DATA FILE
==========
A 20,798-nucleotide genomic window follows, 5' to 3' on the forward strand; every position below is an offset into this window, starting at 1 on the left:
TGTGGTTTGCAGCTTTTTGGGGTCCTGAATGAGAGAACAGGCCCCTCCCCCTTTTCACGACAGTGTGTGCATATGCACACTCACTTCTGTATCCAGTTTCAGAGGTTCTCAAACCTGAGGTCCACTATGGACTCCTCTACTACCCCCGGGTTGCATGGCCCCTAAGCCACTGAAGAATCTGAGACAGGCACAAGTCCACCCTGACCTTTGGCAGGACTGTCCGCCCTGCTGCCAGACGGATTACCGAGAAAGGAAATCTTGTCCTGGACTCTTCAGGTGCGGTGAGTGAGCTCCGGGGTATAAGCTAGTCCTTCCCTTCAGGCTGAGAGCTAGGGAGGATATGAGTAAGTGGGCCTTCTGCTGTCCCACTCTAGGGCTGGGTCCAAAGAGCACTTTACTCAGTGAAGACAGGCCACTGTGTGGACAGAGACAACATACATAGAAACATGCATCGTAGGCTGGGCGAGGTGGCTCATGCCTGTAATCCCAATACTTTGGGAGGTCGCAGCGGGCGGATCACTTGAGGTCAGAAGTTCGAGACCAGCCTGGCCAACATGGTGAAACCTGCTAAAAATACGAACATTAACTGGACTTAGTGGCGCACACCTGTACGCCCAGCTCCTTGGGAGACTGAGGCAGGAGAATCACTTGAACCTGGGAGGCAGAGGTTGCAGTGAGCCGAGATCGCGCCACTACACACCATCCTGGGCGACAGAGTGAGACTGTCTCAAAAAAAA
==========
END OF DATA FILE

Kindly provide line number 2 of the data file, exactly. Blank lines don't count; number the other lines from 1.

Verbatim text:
TGTGGTTTGCAGCTTTTTGGGGTCCTGAATGAGAGAACAGGCCCCTCCCCCTTTTCACGACAGTGTGTGCATATGCACACTCACTTCTGTATCCAGTTTCAGAGGTTCTCAAACCTGAGGTCCACTATGGACTCCTCTACTACCCCCGGGTTGCATGGCCCCTAAGCCACTGAAGAATCTGAGACAGGCACAAGTCCACCCTGACCTTTGGCAGGACTGTCCGCCCTGCTGCCAGACGGATTACCGAGAAAGGAAATCTTGTCCTGGACTCTTCAGGTGCGGTGAGTGAGCTCCGGGGTATAAGCTAGTCCTTCCCTTCAGGCTGAGAGCTAGGGAGGATATGAGTAAGTGGGCCTTCTGCTGTCCCACTCTAGGGCTGGGTCCAAAGAGCACTTTACTCAGTGAAGACAGGCCACTGTGTGGACAGAGACAACATACATAGAAACATGCATCGTAGGCTGGGCGAGGTGGCTCATGCCTGTAATCCCAATACTTTGGGAGGTCGCAGCGGGCGGATCACTTGAGGTCAGAAGTTCGAGACCAGCCTGGCCAACATGGTGAAACCTGCTAAAAATACGAACATTAACTGGACTTAGTGGCGCACACCTGTACGCCCAGCTCCTTGGGAGACTGAGGCAGGAGAATCACTTGAACCTGGGAGGCAGAGGTTGCAGTGAGCCGAGATCGCGCCACTACACACCATCCTGGGCGACAGAGTGAGACTGTCTCAAAAAAAA